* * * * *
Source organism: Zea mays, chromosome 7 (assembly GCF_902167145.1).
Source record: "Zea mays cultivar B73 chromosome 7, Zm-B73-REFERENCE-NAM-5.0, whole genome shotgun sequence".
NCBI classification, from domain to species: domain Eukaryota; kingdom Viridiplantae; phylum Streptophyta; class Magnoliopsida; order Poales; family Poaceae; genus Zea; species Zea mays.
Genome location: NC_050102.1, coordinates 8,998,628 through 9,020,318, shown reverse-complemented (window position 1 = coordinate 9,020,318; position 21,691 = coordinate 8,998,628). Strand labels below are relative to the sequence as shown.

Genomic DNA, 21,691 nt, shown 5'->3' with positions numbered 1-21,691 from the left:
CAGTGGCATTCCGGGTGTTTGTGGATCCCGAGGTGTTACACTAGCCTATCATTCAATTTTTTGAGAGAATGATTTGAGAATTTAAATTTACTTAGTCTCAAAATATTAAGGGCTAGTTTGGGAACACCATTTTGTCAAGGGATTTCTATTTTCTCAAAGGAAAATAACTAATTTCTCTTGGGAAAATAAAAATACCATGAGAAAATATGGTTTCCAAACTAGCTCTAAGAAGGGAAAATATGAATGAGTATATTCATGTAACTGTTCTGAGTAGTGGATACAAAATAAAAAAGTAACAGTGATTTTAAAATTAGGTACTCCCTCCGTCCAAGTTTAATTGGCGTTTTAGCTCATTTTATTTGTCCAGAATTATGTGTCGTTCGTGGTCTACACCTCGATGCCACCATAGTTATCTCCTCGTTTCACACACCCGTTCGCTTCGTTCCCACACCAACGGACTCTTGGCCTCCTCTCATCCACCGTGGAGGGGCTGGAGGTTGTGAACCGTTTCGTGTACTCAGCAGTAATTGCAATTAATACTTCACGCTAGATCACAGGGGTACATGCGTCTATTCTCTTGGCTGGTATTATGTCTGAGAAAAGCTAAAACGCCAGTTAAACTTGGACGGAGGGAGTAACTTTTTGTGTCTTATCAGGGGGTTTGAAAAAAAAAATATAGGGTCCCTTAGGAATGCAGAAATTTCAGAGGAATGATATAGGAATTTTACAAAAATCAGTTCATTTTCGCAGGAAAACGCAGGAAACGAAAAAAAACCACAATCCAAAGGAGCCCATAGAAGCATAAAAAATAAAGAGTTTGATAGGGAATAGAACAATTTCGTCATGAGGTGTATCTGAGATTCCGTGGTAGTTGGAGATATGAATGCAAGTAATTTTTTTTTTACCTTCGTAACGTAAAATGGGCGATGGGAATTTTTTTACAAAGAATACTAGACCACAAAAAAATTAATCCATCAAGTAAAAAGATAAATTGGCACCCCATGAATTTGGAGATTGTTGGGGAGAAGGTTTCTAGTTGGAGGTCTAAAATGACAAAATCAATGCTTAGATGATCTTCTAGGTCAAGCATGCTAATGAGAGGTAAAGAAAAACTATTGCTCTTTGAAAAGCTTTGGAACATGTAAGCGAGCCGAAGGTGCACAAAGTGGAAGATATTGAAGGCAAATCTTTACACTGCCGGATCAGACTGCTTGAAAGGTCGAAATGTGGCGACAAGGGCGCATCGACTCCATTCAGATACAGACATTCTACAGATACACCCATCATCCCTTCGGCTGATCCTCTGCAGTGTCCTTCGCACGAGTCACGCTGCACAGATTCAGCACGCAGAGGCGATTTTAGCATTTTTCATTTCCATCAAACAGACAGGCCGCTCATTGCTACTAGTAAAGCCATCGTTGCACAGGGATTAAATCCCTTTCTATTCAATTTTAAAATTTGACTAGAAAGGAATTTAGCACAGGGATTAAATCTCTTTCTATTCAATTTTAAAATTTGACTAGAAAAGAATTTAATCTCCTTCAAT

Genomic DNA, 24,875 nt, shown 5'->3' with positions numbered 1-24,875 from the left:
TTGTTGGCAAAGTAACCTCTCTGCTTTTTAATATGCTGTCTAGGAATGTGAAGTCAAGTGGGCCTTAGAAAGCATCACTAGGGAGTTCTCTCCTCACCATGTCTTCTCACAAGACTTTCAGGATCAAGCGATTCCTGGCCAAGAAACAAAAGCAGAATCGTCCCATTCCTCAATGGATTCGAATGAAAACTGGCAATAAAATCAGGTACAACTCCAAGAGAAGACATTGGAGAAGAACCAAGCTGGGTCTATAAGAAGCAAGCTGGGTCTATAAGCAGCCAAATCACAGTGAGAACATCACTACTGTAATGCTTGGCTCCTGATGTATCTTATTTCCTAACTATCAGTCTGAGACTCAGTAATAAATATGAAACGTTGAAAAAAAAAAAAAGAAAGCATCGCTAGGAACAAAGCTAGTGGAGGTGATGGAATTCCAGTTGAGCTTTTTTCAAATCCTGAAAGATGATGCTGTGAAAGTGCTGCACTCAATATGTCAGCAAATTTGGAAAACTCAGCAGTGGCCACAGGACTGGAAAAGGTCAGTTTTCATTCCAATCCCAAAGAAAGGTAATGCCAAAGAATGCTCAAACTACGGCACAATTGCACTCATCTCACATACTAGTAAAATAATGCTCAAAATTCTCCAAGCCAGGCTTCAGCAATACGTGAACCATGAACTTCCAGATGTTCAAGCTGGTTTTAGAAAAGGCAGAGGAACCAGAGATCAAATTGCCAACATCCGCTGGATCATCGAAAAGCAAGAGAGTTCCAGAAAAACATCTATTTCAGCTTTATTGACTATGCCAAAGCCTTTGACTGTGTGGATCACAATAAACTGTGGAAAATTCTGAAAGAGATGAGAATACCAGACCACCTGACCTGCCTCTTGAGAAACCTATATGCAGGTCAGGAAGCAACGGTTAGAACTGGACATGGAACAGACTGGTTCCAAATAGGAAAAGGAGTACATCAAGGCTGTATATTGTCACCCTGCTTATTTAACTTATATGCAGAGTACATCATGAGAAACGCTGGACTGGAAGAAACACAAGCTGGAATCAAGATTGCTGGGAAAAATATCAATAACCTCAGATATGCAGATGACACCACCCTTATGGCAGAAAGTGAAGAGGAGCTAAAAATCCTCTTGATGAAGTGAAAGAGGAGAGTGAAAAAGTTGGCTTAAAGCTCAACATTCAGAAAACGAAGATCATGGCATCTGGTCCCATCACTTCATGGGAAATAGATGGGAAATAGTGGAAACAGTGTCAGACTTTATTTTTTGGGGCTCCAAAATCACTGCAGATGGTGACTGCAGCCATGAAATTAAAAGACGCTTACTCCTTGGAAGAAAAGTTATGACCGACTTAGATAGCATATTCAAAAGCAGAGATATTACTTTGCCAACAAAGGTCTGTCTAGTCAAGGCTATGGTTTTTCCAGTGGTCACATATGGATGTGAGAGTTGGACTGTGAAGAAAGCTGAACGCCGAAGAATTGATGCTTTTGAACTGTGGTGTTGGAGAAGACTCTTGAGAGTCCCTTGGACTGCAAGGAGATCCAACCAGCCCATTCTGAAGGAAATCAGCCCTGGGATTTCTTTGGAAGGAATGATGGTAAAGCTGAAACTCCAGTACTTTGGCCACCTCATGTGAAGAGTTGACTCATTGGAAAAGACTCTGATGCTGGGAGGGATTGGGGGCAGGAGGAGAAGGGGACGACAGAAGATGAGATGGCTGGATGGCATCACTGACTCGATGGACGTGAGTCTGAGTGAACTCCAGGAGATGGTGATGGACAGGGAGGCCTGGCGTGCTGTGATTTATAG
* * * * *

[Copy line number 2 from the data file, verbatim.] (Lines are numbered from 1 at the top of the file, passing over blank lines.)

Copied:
Source record: "Zea mays cultivar B73 chromosome 7, Zm-B73-REFERENCE-NAM-5.0, whole genome shotgun sequence".